Possession of House hold assets
Attitude towards Life
Profile of Rural Consumers…
Importance of customs
This however raises a fundamental problem of fathoming the differences between urban and rural markets in India. This is of paramount importance in the Indian marketing environment as rural and urban markets in our country are so very diverse in nature that urban marketing programmers’ just cannot be successfully extended to the rural markets. The buying behavior demonstrated by the rural Indian differs tremendously when compared to the typical urban Indian. Further, the values, aspirations and needs of the rural people vastly differ from that of the urban population. Basic cultural values have not yet faded in rural India. Buying decisions are still made by the eldest male member in the rural family whereas even children influence buying decisions in urban areas. Further, buying decisions are highly influenced by social customs, traditions and beliefs in the rural markets. Many rural purchases require collective social sanction, unheard off in urban areas. Another contrasting feature is the precision in the assessment of purchasing power of the consumers. In urban markets, income levels are generally used to measure purchasing power and markets are segmented accordingly. However, this measure is not adequate for defining the purchasing power in rural areas because of the single fact that rural incomes are grossly underestimated. Farmers and rural artisans are paid in cash as well as in kind. However, while reporting their incomes, they report only cash earnings, which then affect the calculation of their purchasing power. This is the reason why marketers are often surprised to find that their products are sometimes consumed by people who, according to their surveys and estimates do not have the purchasing power to do so. Every marketing manager must therefore make an attempt to understand the rural consumer better so that he can plan his strategies in such a manner that they produce the desired results.
Problems Related To Rural Marketing…
Although the rural market does offer a vast untapped potential, it should also be recognized that it is not that easy to operate in rural market because of several problems. Rural marketing is thus a time consuming affair and requires considerable investments in terms of evolving appropriate strategies with a view to tackle the problems. The major problems faced are:
Underdeveloped People and Underdeveloped Markets: The number of people below poverty line has not decreased in any appreciable manner. Thus underdeveloped people and consequently underdeveloped market by and large characterize the rural markets. Vast majorities of the rural people are tradition bound, fatalistic and believe in old customs, traditions, habits, taboos and practices.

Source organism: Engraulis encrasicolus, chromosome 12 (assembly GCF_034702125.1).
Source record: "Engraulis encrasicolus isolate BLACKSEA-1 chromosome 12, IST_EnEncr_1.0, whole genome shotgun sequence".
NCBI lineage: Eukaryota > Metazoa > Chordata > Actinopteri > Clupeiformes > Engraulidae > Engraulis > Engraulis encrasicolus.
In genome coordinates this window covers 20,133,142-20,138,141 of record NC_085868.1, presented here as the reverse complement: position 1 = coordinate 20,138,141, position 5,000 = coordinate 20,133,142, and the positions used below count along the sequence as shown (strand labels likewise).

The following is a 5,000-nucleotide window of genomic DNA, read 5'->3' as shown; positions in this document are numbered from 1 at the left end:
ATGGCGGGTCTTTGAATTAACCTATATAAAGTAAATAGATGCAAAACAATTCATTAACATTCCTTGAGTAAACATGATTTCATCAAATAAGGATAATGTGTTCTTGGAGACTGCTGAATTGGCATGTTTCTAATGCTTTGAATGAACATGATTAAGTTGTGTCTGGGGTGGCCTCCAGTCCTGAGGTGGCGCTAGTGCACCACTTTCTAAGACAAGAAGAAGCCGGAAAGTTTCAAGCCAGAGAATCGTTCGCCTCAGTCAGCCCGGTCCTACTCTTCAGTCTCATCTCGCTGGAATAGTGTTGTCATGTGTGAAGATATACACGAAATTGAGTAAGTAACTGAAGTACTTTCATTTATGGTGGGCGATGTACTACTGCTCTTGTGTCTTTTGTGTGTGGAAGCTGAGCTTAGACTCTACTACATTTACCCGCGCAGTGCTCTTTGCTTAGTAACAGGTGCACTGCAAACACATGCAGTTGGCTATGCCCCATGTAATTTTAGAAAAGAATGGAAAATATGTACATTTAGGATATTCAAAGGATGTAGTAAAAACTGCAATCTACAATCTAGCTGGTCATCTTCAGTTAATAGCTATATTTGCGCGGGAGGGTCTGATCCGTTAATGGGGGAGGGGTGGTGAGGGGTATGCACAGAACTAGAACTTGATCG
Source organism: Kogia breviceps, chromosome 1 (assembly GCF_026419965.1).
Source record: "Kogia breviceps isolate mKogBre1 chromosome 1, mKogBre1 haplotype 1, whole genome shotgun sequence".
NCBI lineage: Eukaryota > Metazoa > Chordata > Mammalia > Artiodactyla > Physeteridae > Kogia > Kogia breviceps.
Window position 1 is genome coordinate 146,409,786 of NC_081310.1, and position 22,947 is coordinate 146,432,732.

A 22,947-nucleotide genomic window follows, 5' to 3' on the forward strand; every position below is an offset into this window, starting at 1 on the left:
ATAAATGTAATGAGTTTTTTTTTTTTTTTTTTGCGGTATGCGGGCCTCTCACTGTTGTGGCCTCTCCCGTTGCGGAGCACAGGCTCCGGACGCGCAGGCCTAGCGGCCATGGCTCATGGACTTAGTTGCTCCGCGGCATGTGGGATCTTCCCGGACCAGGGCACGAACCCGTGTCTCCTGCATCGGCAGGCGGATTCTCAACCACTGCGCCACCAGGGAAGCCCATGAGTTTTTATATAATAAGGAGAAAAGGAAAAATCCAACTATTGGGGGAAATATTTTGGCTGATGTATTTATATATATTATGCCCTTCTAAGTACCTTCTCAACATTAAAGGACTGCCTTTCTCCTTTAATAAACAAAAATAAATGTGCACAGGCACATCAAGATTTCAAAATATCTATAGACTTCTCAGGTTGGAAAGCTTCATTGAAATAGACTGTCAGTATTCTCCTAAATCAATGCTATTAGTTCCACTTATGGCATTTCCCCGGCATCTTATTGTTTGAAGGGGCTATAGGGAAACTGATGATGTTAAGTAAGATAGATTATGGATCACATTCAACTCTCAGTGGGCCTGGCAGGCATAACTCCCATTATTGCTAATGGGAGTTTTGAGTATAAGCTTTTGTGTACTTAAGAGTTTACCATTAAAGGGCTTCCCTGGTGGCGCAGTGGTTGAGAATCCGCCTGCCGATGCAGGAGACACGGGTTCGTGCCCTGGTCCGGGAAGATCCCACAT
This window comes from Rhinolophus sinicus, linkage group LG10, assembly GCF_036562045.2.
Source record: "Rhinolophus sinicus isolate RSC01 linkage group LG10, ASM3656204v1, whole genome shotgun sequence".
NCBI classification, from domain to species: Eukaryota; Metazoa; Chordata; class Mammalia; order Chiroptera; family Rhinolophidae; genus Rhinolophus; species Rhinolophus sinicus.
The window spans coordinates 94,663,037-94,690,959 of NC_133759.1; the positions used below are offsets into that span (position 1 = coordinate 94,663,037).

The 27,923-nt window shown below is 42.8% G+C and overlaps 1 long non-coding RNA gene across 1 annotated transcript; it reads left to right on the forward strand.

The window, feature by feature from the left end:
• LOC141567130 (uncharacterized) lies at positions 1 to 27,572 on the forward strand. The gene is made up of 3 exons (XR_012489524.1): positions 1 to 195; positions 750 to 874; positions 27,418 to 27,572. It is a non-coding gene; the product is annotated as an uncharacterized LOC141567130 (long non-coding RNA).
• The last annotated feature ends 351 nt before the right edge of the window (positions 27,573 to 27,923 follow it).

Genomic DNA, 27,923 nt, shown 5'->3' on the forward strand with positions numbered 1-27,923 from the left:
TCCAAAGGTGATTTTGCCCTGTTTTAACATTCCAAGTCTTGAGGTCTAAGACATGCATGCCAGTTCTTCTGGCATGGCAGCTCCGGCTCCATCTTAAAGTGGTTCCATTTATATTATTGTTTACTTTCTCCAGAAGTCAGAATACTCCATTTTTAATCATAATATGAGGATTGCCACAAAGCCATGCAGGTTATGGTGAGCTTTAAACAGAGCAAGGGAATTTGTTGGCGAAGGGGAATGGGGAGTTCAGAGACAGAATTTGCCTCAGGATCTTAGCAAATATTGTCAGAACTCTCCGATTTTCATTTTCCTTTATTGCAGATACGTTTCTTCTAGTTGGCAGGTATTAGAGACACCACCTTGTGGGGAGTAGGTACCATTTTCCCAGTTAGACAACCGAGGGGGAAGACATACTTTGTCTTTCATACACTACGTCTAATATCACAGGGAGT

Lack of Proper Physical Communication Facilities: Nearly fifty percent of the villages in the country do not have all weather roads. Physical communication of these villages is highly expensive. Even today most villages in the eastern parts of the country are inaccessible during the monsoon.
Media for Rural Communication: Among the mass media at some point of time in the late 50's and 60's radio was considered to be a potential medium for communication to the rural people. Another mass media is television and cinemas. Statistics indicate that the rural areas account for hardly 2000 to 3500 mobile theatres, which is far less when compared to the number of villages.
Dispersed Market: Rural areas are scattered and it is next to impossible to ensure the availability of a brand all over the country. Seven Indian states account for 76% of the country’s rural retail outlets, the total number of which is placed at around 3.7 million. Advertising in such a highly heterogeneous market, which is widely spread, is very expensive.
Many Languages and Dialects: The number of languages and dialects vary widely from state to state, region to region and probably from district to district. The messages have to be delivered in the local languages and dialects. Even though the number of recognized languages is only 16, the dialects are estimated to be around 850.
Low Per Capita Income: Even though about 33-35% of gross domestic product is generated in the rural areas it is shared by 74% of the population. Hence the per capita incomes are low compared to the urban areas.
Low Levels of Literacy: - The literacy rate is low in rural areas as compared to urban areas. This again leads to problem of communication for promotion purposes. Print medium becomes ineffective and to an extent irrelevant in rural areas since its reach is poor and so is the level of literacy.